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$CUT(ting) the $WOOD
Successful investing is about capital preservation as much as it's about generating gains. If the market loses 15% and you return 0%, you’ve actually won. The key to investing through recessions is to preserve your capital first, and grow it second. Preservation is growth, because it enables growth. Bearing this in mind, it’s impossible to avoid talking about sectors that seem boring.
Yesterday we mentioned Industrials and Materials as a “recession-proof” sector, citing its relative outperformance against the S&P 500, and the strength of its constituent subsectors. Importantly, we expressed a view that Timber and Forestry is a much stronger subsector than analysts will have you believe.
So what’s so special about timber? The forest products industry was once integrated, with firms owning all of the components of the process: trees, pulp mills, and sawmills. More recently there has been a separation of those processes, which is good for investors.
A key concept of timber fields is rotation, or the length of time from planting to harvesting, which can last from 25 to 80 years depending on the tree. Those rotations are also closely tied to futures markets managed by the CME, which will soon offer smaller contracts on random length framing boards from a variety of regions, making harvesting and selling more convenient.
There are three ways to own timber. First, by owning stock in timber-producing firms like Weyerhaeuser ($WY). Second, by owning the two major timber ETFs $WOOD and $CUT. The two ETFs have a combined market value of roughly $300 million, track different indexes, and have returns that can differ substantially. And third, through the aforementioned random length lumber contracts on the CME. Some traders believe the new contracts could increase trading volumes tenfold, inevitably growing the NAV of ETFs and Timber related companies.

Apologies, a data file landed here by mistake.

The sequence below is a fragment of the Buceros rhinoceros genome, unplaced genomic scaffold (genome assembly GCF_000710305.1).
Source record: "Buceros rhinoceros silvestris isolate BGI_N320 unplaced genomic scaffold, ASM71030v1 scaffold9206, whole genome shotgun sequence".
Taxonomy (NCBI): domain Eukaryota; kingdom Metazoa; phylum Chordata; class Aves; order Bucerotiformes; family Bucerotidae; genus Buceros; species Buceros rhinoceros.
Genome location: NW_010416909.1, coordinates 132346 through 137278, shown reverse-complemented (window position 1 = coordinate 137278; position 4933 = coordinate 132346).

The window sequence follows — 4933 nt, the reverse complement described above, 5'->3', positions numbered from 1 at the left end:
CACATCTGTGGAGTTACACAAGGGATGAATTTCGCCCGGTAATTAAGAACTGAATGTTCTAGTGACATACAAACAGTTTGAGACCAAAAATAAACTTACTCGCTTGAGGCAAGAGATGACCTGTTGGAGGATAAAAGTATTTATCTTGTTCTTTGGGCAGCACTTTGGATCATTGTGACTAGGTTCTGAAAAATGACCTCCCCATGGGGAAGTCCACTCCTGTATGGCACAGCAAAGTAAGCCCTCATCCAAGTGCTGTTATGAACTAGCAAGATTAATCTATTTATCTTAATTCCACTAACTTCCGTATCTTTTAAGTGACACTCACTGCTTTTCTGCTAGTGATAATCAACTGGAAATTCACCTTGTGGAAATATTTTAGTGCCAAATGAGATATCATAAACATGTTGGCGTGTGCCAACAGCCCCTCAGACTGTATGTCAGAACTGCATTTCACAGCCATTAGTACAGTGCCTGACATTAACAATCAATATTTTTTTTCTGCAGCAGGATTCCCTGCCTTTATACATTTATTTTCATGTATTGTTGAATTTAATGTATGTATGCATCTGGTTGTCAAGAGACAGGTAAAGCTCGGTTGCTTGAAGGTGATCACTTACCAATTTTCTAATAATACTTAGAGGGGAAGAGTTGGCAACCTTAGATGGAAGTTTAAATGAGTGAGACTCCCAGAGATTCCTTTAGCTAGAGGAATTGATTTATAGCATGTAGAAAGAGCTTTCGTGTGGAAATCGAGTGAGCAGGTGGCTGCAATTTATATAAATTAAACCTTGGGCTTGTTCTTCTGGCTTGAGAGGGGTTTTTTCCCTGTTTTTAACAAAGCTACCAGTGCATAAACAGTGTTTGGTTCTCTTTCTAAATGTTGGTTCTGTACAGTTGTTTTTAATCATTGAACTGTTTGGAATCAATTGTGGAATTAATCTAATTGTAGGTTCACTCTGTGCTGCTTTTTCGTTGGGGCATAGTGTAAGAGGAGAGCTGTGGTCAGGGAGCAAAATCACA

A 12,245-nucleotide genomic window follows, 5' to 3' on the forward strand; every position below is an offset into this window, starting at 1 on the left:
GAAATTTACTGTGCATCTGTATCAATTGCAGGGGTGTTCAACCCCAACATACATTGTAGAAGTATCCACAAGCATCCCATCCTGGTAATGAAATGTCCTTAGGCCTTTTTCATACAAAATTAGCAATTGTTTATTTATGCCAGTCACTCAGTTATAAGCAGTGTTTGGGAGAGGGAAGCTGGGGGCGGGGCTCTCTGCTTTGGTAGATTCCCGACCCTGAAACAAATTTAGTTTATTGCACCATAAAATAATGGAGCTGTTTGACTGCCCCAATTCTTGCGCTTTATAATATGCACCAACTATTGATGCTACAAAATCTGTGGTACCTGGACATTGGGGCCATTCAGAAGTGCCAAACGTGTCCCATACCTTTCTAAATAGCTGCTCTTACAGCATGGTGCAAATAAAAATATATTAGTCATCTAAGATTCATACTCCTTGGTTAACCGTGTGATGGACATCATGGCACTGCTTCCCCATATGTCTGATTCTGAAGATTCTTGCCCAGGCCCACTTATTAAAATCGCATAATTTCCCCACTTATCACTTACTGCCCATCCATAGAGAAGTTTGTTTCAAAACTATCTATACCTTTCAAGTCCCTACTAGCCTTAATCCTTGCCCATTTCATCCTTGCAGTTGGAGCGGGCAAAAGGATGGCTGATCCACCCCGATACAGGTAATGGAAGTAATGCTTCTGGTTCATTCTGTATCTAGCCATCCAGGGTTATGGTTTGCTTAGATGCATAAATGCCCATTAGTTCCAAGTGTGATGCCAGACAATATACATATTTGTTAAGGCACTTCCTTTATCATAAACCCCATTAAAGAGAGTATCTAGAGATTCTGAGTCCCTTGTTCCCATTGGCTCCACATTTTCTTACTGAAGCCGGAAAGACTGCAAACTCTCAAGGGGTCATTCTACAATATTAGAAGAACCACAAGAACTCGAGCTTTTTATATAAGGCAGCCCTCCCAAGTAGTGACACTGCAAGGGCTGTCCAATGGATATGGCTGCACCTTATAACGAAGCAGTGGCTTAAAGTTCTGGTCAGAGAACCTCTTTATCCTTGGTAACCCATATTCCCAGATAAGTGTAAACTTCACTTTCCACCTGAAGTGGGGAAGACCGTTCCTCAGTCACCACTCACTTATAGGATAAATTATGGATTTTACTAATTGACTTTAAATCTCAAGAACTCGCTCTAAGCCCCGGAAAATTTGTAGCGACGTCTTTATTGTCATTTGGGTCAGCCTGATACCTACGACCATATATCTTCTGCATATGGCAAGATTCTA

Timberland offers three key benefits. (1) returns that have a low correlation with traditional stocks and bonds; (2) flexibility in the timing of its harvesting to match market conditions; and (3) timber may serve as an effective inflation hedge.
The biggest risk is that timber values are tied to cyclical industries like housing that can experience significant downturns. However, homebuilders are continuing to deploy stock effectively (housing starts are around their mean-level of 1.6MM per month), and demand for new homes hasn’t completely eroded. Some homebuilders, like other market participants, still believe that rates will be cut moving into a 2023 recession.
While it isn’t a subsector that tends to feature explosive growth, here are some key return facts about timber. Keep in mind, that although ETFs might have larger drawdowns, it isn’t reflective of timber values in the broader market.
- Low historical volatility relative to equities.
- An attractive Sharpe ratio of 0.6.
- A very mild maximum drawdown of -6.5%
- A large one year lag in recognizing changes in value
- A tendency toward long-term mean revert
Only Degenerates and its analysts have no position in any of the companies mentioned. This article is general in nature. We provide commentary based on historical data and analyst forecasts only using an unbiased methodology and our articles are not intended to be financial advice. It does not constitute a recommendation to buy or sell any stock and does not take account of your objectives, or your financial situation. We aim to bring you long-term focused analysis driven by fundamental data. Note that our analysis may not factor in the latest price-sensitive company announcements or qualitative material.